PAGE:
What is the difference between a sliver and a chip in the meaning of broken piece of something?

  • When dictionary definitions conflict or are imprecise, and when questions of common usage arise, what else should a questioner include? Native speakers say sliver and chip in different contexts. I think it's an interesting question. – KarlG Jan 18 '18 at 16:19

A sliver is small, narrow, and most likely sharp enough to penetrate the skin.

A chip is any small piece broken off from something else without reference to shape or sharpness, though dictionary.com seems to think chips are small and slender as well. Wood chips that come from a wood chipper or the wood chips you buy at a garden store are small but rarely narrow.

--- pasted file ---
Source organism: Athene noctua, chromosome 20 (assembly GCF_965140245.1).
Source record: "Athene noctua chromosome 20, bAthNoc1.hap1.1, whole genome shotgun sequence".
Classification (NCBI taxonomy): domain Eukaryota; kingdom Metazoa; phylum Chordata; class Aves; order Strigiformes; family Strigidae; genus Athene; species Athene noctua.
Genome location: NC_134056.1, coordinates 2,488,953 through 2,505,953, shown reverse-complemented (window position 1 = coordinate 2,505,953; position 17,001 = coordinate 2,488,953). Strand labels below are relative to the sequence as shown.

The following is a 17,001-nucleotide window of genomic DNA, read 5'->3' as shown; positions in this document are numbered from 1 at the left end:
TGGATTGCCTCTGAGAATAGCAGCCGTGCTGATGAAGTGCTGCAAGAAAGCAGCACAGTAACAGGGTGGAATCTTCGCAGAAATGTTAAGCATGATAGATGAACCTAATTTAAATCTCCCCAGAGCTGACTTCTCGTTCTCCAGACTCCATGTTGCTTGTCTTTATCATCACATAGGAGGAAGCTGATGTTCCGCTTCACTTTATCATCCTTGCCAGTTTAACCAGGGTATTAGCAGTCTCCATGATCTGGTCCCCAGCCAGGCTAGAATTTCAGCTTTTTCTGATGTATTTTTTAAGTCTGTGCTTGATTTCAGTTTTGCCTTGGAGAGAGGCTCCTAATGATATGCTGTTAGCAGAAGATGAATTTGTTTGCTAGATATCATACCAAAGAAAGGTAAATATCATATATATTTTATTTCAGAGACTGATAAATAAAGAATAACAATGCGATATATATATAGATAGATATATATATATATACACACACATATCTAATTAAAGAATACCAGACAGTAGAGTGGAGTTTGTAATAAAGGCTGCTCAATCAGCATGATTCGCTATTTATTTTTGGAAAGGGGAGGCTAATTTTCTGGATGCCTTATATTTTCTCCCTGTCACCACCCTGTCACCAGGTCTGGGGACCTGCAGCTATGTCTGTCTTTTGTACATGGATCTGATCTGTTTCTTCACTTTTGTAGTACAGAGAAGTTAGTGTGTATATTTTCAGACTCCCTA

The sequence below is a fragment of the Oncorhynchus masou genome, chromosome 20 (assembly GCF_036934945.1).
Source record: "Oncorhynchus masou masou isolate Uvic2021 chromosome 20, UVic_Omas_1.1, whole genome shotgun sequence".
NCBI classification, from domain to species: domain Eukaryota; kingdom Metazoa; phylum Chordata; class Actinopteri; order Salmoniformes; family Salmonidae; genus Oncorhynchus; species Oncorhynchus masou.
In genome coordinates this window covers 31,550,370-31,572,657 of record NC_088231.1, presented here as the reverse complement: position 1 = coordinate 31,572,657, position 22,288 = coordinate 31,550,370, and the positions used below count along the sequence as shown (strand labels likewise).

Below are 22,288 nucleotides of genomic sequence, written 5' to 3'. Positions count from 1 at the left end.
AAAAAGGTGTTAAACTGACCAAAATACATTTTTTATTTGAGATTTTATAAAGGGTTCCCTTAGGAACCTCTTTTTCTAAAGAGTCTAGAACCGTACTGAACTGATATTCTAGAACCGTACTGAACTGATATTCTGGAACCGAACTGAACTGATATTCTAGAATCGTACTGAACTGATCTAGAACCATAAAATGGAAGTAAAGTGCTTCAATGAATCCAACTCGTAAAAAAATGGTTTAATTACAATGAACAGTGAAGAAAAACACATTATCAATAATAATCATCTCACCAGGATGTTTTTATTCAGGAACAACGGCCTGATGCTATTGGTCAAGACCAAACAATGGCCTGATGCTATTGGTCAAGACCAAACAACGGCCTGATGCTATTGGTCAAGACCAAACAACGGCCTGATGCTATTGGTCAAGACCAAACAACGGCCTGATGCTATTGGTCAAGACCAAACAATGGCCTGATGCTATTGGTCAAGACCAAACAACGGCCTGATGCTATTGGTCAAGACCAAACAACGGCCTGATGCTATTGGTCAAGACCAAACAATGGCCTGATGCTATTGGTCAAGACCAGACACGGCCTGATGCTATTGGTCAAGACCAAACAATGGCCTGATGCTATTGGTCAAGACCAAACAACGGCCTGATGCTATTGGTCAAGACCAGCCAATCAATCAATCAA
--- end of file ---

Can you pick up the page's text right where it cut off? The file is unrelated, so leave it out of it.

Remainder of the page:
A chip can also be what it is and what it isn't: a glass or piece of crockery might have a chip, that is, a chip missing, but the missing chip is, obviously, also a chip.

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  • And, of course, a gambling token is a chip. – Hot Licks Jan 18 '18 at 13:16
  • @HotLicks: The OP asked only about meanings dealing with broken pieces, so no slivers of cake or poker, micro-, potato, or cow chips. – KarlG Jan 18 '18 at 19:09

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